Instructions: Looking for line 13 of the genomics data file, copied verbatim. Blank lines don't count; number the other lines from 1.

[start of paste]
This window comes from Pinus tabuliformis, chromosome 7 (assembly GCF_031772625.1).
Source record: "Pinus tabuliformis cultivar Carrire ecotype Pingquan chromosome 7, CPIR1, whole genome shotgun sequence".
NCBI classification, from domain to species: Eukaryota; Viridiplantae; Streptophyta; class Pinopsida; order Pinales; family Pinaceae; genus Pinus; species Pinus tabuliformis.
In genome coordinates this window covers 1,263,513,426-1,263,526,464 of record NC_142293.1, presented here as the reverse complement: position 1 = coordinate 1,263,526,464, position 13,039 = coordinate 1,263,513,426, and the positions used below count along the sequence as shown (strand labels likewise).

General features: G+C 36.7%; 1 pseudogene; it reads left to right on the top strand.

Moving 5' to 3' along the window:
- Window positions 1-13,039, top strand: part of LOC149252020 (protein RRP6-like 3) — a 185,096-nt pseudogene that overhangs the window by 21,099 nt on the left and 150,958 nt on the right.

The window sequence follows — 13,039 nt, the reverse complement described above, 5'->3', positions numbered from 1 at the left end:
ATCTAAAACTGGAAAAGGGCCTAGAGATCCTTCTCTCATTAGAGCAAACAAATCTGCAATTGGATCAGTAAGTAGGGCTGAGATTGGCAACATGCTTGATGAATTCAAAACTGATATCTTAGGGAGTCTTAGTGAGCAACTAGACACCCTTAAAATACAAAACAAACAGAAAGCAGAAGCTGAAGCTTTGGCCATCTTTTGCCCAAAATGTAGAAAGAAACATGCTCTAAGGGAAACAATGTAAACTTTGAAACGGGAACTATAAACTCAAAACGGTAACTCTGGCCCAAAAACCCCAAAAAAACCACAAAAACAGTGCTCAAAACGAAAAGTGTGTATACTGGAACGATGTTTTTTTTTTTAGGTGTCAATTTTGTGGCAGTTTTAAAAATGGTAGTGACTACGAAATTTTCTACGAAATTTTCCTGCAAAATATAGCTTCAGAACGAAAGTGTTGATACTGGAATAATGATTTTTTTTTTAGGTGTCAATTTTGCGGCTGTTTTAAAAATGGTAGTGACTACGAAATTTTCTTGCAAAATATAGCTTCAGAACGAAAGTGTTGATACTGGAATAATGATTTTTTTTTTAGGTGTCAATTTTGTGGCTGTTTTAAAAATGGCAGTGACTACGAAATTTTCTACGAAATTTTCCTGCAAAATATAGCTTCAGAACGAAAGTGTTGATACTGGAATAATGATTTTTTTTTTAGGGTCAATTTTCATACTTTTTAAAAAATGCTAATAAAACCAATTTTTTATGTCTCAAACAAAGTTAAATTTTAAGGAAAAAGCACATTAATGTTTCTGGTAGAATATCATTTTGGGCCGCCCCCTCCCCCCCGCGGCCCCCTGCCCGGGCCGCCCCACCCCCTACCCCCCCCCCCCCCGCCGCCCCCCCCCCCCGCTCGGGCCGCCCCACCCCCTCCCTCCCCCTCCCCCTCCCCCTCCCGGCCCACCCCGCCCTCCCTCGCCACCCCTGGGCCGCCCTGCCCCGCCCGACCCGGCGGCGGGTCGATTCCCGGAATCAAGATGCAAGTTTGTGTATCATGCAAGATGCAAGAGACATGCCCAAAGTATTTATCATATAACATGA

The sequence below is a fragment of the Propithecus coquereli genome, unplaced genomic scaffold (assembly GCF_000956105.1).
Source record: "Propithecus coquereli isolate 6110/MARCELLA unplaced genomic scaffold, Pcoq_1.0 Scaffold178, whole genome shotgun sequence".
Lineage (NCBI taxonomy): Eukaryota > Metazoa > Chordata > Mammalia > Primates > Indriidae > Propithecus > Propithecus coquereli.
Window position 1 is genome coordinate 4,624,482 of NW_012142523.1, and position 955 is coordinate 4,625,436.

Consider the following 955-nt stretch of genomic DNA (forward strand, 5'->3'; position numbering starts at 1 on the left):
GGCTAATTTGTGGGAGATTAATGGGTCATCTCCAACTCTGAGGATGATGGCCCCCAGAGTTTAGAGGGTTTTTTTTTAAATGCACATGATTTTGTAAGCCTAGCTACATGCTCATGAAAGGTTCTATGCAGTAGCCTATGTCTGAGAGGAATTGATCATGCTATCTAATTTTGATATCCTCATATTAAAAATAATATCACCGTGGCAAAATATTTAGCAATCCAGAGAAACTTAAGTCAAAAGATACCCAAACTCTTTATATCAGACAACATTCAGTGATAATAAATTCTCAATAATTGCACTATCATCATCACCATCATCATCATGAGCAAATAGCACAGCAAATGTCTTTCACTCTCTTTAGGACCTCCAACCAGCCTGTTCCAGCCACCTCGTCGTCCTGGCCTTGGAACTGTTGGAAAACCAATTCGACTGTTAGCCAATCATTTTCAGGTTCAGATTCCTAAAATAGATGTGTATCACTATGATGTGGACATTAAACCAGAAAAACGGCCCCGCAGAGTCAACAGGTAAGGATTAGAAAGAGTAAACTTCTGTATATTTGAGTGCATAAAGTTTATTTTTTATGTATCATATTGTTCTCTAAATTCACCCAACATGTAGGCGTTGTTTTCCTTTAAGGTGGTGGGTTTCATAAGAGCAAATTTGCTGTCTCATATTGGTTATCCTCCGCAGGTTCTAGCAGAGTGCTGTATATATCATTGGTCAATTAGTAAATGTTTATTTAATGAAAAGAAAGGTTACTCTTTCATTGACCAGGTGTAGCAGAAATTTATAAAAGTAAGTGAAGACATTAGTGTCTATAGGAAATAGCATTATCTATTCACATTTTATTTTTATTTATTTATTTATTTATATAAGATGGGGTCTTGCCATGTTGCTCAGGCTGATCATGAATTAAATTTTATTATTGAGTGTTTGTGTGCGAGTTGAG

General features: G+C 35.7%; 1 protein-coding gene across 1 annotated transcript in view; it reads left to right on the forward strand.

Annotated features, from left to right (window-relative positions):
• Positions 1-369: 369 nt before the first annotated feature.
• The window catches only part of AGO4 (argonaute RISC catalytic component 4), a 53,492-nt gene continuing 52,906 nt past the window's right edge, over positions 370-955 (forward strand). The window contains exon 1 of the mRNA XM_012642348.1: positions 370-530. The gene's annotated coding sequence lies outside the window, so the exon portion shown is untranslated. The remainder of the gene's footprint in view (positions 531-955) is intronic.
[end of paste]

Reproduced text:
Window position 1 is genome coordinate 4,624,482 of NW_012142523.1, and position 955 is coordinate 4,625,436.